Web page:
ONS figures on workplace pensions prompt calls for action on AE policy

New statistics from the Office for National Statistics (ONS) on workplace pensions have prompted calls for further action on minimum contribution levels and widening auto-enrolment (AE).

The ONS revealed that 86.4 per cent of people in full-time work are enrolled in a pension scheme, compared to 57.8 per cent of those in part-time work.

Hargreaves Lansdown personal finance analyst, Sarah Coles, said that although pension policy makers had “harnessed the incredible strength of inertia”, which has led to record workplace pension membership, “inertia can only get us so far”.

“To go the rest of the distance, we need to take action,” she continued. “Putting people into workplace pensions automatically has been an incredible success, but there are still enormous numbers of people who fall through the cracks.

“Far fewer part-time workers are in their pension scheme, partly because more of them earn below the minimum threshold. Then there are those who are too young to qualify, and self-employed people who fall out of the system entirely.”

Royal London director of policy and external affairs, Jamie Jenkins, agreed, saying that there was “still much work to be done”.

He stated: “While we see high levels of participation for full-time staff more needs to be done to boost the numbers of part-time workers in workplace pensions.”

The figures from the ONS also showed that the most common employee contribution rate in an occupational defined contribution (DC) scheme is 4-5 per cent, whereas in a defined benefit (DB) scheme it is 7 per cent or higher.

Furthermore, in DC schemes, the most common employer contribution was between 2 and 4 per cent, compared to 20 per cent or higher in DB schemes.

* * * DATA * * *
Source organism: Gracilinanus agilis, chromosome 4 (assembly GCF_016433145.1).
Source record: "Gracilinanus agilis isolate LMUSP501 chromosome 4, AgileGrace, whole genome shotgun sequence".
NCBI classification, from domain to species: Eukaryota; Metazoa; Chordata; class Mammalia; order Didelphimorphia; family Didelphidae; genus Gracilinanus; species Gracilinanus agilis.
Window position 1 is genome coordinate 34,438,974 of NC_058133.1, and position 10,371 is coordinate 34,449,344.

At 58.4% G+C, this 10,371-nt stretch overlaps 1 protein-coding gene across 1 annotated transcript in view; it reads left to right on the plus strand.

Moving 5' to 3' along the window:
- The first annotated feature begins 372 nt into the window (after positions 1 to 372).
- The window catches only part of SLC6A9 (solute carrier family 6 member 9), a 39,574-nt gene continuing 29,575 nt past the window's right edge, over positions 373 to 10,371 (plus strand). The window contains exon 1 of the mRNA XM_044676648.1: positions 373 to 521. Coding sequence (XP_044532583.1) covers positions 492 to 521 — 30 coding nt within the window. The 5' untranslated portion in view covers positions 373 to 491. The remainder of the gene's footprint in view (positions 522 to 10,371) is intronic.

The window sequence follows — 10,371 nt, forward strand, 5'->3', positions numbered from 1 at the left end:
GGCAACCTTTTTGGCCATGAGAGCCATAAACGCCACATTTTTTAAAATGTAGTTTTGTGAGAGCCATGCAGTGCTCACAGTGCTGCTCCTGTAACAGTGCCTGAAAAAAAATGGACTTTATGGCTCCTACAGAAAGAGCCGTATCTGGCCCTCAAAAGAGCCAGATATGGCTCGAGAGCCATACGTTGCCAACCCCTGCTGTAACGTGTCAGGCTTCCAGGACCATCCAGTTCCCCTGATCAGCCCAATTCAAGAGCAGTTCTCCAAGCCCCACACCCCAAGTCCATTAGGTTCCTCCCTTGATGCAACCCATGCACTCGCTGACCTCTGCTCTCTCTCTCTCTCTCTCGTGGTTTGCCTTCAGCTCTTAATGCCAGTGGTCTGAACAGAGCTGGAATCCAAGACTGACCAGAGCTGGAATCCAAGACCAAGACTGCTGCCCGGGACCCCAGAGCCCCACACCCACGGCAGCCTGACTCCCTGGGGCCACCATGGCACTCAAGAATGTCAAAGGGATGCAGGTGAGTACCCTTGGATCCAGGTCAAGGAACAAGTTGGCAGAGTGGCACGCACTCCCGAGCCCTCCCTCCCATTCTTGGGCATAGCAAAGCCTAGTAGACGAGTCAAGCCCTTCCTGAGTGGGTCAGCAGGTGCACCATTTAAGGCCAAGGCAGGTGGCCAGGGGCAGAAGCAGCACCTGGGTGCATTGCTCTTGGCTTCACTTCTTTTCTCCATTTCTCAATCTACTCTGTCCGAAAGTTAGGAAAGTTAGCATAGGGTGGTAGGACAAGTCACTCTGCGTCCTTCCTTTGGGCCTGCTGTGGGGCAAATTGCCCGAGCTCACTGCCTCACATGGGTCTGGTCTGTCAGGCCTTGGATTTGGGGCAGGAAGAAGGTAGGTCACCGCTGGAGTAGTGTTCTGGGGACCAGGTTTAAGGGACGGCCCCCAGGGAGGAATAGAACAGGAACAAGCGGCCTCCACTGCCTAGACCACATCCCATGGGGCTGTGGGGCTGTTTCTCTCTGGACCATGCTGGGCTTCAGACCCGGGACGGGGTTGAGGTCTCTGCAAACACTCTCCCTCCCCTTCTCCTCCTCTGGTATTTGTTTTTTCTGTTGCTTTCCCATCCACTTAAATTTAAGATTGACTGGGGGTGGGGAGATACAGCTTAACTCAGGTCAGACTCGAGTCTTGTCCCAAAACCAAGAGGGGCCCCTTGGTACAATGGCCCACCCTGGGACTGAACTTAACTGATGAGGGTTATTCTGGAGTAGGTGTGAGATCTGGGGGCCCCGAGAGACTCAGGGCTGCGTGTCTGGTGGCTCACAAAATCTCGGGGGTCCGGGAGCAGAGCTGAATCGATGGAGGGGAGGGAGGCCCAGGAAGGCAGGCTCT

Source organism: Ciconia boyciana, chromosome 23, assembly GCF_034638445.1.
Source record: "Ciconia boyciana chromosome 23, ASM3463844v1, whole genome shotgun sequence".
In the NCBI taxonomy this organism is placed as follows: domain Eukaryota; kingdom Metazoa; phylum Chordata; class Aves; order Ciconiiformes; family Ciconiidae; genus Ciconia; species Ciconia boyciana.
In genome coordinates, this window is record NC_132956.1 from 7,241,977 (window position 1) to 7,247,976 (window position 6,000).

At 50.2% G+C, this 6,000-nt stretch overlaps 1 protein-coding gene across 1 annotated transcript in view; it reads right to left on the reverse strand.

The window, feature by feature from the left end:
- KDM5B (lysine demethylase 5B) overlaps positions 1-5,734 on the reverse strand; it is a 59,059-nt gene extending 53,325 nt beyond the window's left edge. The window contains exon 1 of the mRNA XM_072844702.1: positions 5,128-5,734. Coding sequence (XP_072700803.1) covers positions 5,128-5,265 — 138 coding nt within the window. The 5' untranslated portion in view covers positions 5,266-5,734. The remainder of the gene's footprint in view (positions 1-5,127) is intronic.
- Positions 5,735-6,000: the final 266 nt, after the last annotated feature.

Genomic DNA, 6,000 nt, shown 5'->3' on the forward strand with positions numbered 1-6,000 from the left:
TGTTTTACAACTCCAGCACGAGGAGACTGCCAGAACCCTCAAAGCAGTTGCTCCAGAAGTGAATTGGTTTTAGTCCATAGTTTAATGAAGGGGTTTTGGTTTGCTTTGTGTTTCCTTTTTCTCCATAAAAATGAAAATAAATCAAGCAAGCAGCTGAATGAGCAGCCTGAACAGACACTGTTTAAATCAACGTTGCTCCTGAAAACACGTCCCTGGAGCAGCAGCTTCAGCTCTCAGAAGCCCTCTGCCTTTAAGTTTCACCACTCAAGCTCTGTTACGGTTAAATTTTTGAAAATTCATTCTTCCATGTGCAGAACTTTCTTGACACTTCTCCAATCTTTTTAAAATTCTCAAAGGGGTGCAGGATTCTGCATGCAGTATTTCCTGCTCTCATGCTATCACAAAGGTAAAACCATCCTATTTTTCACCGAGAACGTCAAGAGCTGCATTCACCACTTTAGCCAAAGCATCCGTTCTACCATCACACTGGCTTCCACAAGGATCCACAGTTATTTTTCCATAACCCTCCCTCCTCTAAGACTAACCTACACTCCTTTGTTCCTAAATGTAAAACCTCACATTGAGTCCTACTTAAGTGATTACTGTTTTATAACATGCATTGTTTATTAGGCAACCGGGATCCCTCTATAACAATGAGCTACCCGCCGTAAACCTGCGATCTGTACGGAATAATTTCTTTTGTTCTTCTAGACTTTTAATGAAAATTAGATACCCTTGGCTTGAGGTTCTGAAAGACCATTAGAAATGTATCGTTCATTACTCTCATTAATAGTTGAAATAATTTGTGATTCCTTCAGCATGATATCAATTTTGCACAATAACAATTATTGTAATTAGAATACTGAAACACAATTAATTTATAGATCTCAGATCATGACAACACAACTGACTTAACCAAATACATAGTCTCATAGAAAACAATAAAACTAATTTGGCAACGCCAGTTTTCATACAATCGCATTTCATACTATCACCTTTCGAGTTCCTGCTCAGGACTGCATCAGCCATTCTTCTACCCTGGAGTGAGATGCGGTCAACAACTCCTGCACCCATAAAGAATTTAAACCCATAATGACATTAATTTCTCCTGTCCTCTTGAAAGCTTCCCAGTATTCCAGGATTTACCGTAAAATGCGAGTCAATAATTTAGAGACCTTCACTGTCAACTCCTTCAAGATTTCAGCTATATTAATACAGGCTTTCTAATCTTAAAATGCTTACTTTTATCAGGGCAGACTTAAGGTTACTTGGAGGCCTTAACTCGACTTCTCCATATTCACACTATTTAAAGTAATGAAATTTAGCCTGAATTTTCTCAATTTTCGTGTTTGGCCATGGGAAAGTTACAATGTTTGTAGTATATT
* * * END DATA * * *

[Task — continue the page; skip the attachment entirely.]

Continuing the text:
“There’s a risk that those who’ve joined their schemes aren’t paying in anywhere near enough,” Coles added.

“The statutory minimums on these pensions mean overall 8 per cent has to go into the pension, with employers paying at least 3 per cent. Typically, employers are paying 2-4 per cent and employees 4-5 per cent, so plenty of employees will be getting combined contributions way below the level they need for a comfortable income in retirement.

“Compare that to DB schemes where typically the employee pays in 7 per cent or more and the employer 20 per cent or more.”

Jenkins noted: “If we want to see people retiring well with their DC pensions then we need to see further action to boost minimum contribution rates. A good starting point is to make plans for implementing the recommendations in the 2017 review of AE.”

The figures also revealed that 89.1 per cent of people in DB schemes worked in the public sector, with 55-54 year olds most likely to be in a DB scheme (34.8 per cent) and those aged under 22 the least likely (6.4 per cent).

    Share Story:

Recent Stories



How the bulk annuity market is changing
Laura Blows speaks to Peter Jennings and Prash Mehta from Just about trends in the bulk annuity market and how this could impact trustees hoping to secure insurer engagement in 2022 and beyond
DC master trusts
Pensions Age editor Laura Blows, editor of Pensions Age look at developments within the DC master trust market with Paul Leandro, partner at Barnett Waddingham, and Mark Futcher, partner and head of DC at Barnett Waddingham.

Advertisement Advertisement